There are pre-requisites for consultative decision making. Not taking these seriously can compromise the effort. The following list of interventions, while not directly related to consultative decision making, and have their own justifications for any organization, play a major supporting role in the effective implementation of the methodology. It is strongly advised that they be considered when planning for the implementation of consultative decision making.
The process of consensus decision making is described differently by different individuals. Kolstoe suggests that decisions involve a three step process: understanding; resolving; and Implementing. Miller describes four “containers” of group consultation: structure and organization; fact finding and analysis; dialog; and deciding and planning. Lalui describes 7 levels…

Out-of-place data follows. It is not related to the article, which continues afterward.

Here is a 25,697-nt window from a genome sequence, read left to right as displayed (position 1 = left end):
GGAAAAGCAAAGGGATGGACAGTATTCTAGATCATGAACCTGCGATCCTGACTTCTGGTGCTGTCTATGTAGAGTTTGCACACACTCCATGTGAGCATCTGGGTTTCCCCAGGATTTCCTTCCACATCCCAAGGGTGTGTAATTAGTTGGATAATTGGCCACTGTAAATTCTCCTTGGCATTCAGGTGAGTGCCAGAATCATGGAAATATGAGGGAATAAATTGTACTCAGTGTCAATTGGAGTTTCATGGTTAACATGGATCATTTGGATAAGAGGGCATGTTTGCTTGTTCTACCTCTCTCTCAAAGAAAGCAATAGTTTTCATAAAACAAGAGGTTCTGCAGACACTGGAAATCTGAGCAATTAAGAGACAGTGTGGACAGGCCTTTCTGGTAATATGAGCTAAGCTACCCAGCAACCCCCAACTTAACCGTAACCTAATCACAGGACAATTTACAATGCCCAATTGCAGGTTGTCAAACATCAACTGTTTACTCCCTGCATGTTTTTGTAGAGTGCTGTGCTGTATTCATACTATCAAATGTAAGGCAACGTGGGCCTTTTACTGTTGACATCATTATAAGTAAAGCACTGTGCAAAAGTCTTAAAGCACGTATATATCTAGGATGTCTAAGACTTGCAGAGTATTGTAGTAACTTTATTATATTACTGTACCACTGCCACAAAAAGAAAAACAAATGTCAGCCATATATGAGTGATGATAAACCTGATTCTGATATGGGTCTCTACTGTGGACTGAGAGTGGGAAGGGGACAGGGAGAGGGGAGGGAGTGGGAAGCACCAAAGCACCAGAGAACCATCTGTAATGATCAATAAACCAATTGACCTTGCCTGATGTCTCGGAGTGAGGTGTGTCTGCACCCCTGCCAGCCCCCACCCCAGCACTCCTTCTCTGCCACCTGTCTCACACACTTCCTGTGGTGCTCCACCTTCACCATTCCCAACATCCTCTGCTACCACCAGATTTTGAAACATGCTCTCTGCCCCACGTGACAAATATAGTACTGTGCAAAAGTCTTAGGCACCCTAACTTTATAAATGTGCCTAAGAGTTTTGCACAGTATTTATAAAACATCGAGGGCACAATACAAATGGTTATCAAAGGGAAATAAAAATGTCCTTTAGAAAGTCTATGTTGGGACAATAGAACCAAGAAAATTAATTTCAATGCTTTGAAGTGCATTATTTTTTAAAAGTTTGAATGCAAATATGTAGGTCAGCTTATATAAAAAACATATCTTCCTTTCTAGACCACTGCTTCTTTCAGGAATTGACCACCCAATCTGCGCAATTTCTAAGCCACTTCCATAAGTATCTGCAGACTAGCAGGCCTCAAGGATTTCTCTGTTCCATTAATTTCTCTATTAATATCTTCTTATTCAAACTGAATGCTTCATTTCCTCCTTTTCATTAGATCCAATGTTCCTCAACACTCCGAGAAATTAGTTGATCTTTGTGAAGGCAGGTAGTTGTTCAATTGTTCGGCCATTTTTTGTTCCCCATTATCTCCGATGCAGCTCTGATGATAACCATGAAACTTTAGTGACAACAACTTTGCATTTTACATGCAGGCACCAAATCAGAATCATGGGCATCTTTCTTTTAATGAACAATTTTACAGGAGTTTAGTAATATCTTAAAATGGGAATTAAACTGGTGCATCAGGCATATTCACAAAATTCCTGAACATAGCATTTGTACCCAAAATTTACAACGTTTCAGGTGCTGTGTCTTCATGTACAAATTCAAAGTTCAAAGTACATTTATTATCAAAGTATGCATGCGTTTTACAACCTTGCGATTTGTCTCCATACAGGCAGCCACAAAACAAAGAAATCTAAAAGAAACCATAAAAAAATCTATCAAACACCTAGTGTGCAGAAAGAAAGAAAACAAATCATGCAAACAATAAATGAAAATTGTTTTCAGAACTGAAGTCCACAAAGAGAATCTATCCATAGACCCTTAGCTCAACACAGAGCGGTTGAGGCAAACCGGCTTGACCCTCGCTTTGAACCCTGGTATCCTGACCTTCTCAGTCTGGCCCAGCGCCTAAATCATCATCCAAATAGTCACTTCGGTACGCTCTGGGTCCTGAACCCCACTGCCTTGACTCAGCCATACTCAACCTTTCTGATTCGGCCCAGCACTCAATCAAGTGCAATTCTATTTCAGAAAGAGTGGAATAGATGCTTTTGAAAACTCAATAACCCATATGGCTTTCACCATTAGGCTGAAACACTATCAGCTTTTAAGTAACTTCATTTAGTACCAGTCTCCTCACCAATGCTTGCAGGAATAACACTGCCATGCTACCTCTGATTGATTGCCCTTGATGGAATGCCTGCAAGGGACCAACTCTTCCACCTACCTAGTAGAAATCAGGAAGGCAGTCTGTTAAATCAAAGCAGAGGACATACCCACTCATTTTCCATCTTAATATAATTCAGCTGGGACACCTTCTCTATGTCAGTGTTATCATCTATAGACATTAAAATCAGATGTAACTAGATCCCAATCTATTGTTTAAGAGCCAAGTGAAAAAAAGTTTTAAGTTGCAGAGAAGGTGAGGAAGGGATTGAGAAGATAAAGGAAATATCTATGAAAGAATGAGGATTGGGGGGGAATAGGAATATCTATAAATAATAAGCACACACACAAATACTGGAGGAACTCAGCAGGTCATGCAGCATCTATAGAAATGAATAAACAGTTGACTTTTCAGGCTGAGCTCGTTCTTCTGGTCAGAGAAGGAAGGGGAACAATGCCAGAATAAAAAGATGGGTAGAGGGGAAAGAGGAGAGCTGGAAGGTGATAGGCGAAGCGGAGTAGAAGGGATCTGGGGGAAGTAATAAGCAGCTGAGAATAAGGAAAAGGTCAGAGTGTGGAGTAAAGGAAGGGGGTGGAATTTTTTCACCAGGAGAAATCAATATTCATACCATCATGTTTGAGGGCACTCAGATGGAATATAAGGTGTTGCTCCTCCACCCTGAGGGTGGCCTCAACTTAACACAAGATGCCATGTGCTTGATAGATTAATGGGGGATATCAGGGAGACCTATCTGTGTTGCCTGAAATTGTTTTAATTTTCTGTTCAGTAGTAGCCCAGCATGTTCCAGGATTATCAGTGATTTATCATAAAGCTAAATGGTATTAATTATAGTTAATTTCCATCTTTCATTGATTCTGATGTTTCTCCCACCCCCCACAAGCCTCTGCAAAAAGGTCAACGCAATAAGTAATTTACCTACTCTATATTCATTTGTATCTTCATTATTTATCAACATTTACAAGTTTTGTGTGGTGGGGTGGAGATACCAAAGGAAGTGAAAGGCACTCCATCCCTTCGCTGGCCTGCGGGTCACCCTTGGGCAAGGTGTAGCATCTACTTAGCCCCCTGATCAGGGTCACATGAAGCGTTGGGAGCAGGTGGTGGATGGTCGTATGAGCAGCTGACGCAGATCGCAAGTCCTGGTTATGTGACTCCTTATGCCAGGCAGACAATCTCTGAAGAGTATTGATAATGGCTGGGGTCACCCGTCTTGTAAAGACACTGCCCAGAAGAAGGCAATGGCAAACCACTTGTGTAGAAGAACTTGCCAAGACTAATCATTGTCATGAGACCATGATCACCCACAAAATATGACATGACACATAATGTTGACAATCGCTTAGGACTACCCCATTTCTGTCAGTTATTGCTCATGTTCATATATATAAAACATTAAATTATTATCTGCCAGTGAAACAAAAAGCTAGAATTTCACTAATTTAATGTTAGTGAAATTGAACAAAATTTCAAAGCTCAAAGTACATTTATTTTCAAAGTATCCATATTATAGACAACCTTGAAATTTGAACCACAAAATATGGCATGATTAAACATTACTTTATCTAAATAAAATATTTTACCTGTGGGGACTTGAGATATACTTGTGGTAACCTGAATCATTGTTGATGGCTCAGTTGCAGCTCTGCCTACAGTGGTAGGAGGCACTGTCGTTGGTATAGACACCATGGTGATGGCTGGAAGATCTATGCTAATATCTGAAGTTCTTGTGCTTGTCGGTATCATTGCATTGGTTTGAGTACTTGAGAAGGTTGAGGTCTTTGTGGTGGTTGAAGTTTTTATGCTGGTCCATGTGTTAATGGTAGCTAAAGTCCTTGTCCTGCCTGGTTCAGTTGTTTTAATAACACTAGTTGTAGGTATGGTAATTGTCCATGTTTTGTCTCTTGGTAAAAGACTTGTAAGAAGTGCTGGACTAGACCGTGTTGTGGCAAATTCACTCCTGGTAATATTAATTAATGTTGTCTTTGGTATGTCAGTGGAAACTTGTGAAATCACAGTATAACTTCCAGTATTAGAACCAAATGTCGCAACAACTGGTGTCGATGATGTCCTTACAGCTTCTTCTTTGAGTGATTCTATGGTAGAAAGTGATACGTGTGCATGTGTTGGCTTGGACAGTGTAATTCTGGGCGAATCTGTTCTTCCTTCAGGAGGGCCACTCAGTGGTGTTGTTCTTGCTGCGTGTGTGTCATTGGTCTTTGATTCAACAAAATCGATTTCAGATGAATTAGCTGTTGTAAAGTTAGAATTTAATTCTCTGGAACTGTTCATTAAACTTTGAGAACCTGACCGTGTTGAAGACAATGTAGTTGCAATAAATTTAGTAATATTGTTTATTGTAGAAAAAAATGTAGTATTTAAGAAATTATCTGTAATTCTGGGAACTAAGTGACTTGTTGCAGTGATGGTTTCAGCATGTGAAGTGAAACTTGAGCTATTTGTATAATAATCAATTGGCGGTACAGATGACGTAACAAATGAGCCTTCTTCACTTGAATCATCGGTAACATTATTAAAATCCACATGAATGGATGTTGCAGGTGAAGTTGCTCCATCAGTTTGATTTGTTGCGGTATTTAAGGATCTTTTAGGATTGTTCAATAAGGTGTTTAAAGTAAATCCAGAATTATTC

Ground rules define how the meeting will be run and are agreed by the participants of the consultative group. These rules describe the rights and responsibilities of the participants. Some examples of ground rules are given in this section.
The chairman (or facilitator) plays a key role in consultative decision making. In some cases, the chairman is selected democratically, either by secret or open voting.
The chairman needs support to be effective, and this support can be formalized by the group by agreeing on other roles within the group.
Groups can be trained in the processes and prerequisites of consultative decision making, but the group will not meet the prerequisites immediately, nor will they master the processes simply by receiving training.
Case studies will be selected with the cooperation of EBBF members and partners and periodically added to the materials available on line. The EBBF publication “UNITED CONSULTATION: A Fresh Look at Participative Management” by Don Plunkett is available at this time and 4 cases are presented.
Individuals who use consultative decision making in their business or organization, and are willing to share their experiences with others on this web site, are kindly requested to send a short description for possible inclusion in the knowledge centre.